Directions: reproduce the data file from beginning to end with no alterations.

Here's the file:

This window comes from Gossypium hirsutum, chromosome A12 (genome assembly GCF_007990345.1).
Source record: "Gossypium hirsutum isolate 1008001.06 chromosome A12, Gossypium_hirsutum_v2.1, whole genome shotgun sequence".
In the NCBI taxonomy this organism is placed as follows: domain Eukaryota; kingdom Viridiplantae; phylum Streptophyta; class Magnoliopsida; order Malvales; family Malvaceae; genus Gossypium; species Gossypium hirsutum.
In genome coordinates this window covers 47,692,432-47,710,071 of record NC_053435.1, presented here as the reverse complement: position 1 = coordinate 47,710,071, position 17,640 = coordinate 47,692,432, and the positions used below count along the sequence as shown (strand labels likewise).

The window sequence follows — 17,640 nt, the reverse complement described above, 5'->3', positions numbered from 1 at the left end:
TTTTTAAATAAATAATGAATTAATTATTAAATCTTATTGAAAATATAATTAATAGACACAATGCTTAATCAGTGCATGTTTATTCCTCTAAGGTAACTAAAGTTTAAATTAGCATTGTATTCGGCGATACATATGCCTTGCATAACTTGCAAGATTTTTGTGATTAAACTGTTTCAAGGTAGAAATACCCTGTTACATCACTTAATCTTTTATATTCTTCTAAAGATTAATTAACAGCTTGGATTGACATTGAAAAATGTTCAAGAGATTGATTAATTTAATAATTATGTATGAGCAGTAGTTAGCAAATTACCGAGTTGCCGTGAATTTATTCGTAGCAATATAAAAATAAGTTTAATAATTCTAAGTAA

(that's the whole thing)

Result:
This window comes from Gossypium hirsutum, chromosome A12 (genome assembly GCF_007990345.1).
Source record: "Gossypium hirsutum isolate 1008001.06 chromosome A12, Gossypium_hirsutum_v2.1, whole genome shotgun sequence".
In the NCBI taxonomy this organism is placed as follows: domain Eukaryota; kingdom Viridiplantae; phylum Streptophyta; class Magnoliopsida; order Malvales; family Malvaceae; genus Gossypium; species Gossypium hirsutum.
In genome coordinates this window covers 47,692,432-47,710,071 of record NC_053435.1, presented here as the reverse complement: position 1 = coordinate 47,710,071, position 17,640 = coordinate 47,692,432, and the positions used below count along the sequence as shown (strand labels likewise).

The window sequence follows — 17,640 nt, the reverse complement described above, 5'->3', positions numbered from 1 at the left end:
TTTTTAAATAAATAATGAATTAATTATTAAATCTTATTGAAAATATAATTAATAGACACAATGCTTAATCAGTGCATGTTTATTCCTCTAAGGTAACTAAAGTTTAAATTAGCATTGTATTCGGCGATACATATGCCTTGCATAACTTGCAAGATTTTTGTGATTAAACTGTTTCAAGGTAGAAATACCCTGTTACATCACTTAATCTTTTATATTCTTCTAAAGATTAATTAACAGCTTGGATTGACATTGAAAAATGTTCAAGAGATTGATTAATTTAATAATTATGTATGAGCAGTAGTTAGCAAATTACCGAGTTGCCGTGAATTTATTCGTAGCAATATAAAAATAAGTTTAATAATTCTAAGTAA